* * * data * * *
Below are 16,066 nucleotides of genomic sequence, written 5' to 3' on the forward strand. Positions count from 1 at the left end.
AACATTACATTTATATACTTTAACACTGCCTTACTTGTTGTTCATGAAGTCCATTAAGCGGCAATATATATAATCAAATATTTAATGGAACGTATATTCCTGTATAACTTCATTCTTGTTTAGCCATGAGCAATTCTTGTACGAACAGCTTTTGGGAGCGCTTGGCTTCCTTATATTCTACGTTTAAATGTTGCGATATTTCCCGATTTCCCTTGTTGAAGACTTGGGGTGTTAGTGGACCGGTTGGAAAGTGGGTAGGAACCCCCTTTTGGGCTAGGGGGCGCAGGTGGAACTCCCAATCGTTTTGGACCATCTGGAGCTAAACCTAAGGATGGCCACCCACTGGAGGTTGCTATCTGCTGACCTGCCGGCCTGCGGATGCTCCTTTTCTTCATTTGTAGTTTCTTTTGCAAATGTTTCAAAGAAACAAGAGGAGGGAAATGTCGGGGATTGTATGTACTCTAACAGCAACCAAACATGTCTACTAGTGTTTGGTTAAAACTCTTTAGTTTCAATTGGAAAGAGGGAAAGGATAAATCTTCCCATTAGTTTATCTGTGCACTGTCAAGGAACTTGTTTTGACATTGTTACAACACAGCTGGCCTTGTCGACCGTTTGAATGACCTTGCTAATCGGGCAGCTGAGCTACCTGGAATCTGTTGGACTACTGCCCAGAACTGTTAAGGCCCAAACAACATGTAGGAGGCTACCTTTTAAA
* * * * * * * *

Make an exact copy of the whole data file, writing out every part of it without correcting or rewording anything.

Below are 16,066 nucleotides of genomic sequence, written 5' to 3' on the forward strand. Positions count from 1 at the left end.
AACATTACATTTATATACTTTAACACTGCCTTACTTGTTGTTCATGAAGTCCATTAAGCGGCAATATATATAATCAAATATTTAATGGAACGTATATTCCTGTATAACTTCATTCTTGTTTAGCCATGAGCAATTCTTGTACGAACAGCTTTTGGGAGCGCTTGGCTTCCTTATATTCTACGTTTAAATGTTGCGATATTTCCCGATTTCCCTTGTTGAAGACTTGGGGTGTTAGTGGACCGGTTGGAAAGTGGGTAGGAACCCCCTTTTGGGCTAGGGGGCGCAGGTGGAACTCCCAATCGTTTTGGACCATCTGGAGCTAAACCTAAGGATGGCCACCCACTGGAGGTTGCTATCTGCTGACCTGCCGGCCTGCGGATGCTCCTTTTCTTCATTTGTAGTTTCTTTTGCAAATGTTTCAAAGAAACAAGAGGAGGGAAATGTCGGGGATTGTATGTACTCTAACAGCAACCAAACATGTCTACTAGTGTTTGGTTAAAACTCTTTAGTTTCAATTGGAAAGAGGGAAAGGATAAATCTTCCCATTAGTTTATCTGTGCACTGTCAAGGAACTTGTTTTGACATTGTTACAACACAGCTGGCCTTGTCGACCGTTTGAATGACCTTGCTAATCGGGCAGCTGAGCTACCTGGAATCTGTTGGACTACTGCCCAGAACTGTTAAGGCCCAAACAACATGTAGGAGGCTACCTTTTAAA